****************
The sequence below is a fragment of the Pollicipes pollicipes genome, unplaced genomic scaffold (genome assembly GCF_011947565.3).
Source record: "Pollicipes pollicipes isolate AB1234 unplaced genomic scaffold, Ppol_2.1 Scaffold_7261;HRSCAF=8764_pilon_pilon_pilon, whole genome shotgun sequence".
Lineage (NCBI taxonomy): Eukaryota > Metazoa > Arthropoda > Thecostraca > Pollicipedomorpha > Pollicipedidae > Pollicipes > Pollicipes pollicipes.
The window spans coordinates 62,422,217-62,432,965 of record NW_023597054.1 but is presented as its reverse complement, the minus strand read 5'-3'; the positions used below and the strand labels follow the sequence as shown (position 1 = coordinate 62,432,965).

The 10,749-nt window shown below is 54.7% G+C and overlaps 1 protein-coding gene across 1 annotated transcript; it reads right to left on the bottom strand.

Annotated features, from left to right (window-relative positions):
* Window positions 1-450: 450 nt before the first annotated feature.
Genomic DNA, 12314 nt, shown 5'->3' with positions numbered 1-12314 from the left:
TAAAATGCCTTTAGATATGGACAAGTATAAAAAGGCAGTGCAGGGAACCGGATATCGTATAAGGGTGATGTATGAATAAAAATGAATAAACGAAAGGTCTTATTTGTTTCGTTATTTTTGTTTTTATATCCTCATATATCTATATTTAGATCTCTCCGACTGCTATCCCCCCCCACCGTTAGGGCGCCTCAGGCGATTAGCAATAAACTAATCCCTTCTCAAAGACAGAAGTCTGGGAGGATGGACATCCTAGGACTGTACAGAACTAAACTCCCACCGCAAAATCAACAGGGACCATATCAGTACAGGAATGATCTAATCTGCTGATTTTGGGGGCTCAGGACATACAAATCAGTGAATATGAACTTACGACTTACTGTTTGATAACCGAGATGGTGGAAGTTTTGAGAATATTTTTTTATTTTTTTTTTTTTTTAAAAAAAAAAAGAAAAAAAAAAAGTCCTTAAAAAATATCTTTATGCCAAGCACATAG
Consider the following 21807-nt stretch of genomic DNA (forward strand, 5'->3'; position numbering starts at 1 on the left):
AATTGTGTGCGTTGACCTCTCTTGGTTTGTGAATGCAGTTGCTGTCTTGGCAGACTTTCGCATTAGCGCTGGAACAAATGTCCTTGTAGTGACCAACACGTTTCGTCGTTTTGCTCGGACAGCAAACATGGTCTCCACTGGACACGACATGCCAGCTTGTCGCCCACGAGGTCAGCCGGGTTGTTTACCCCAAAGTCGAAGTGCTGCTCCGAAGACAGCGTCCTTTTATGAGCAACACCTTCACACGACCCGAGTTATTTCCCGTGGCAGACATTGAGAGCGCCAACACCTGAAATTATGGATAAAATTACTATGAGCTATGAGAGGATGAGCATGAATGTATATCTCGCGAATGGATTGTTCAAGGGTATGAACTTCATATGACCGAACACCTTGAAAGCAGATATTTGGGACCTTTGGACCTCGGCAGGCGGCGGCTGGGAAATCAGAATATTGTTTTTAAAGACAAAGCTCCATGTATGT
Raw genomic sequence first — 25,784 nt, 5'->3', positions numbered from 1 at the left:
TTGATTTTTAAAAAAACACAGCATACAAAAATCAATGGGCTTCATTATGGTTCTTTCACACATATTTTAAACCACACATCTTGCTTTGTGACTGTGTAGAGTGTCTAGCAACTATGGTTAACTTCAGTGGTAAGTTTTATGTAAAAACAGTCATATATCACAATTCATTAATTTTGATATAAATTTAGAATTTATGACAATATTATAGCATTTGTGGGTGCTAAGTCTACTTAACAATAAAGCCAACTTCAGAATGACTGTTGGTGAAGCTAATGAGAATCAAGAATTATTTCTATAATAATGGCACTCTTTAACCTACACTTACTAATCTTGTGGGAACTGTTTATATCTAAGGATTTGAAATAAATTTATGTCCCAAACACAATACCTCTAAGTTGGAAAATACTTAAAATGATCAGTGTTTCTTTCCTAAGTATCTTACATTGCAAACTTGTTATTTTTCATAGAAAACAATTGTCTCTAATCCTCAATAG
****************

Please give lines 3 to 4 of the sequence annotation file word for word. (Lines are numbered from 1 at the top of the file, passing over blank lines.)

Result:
Lineage (NCBI taxonomy): Eukaryota > Metazoa > Arthropoda > Thecostraca > Pollicipedomorpha > Pollicipedidae > Pollicipes > Pollicipes pollicipes.
The window spans coordinates 62,422,217-62,432,965 of record NW_023597054.1 but is presented as its reverse complement, the minus strand read 5'-3'; the positions used below and the strand labels follow the sequence as shown (position 1 = coordinate 62,432,965).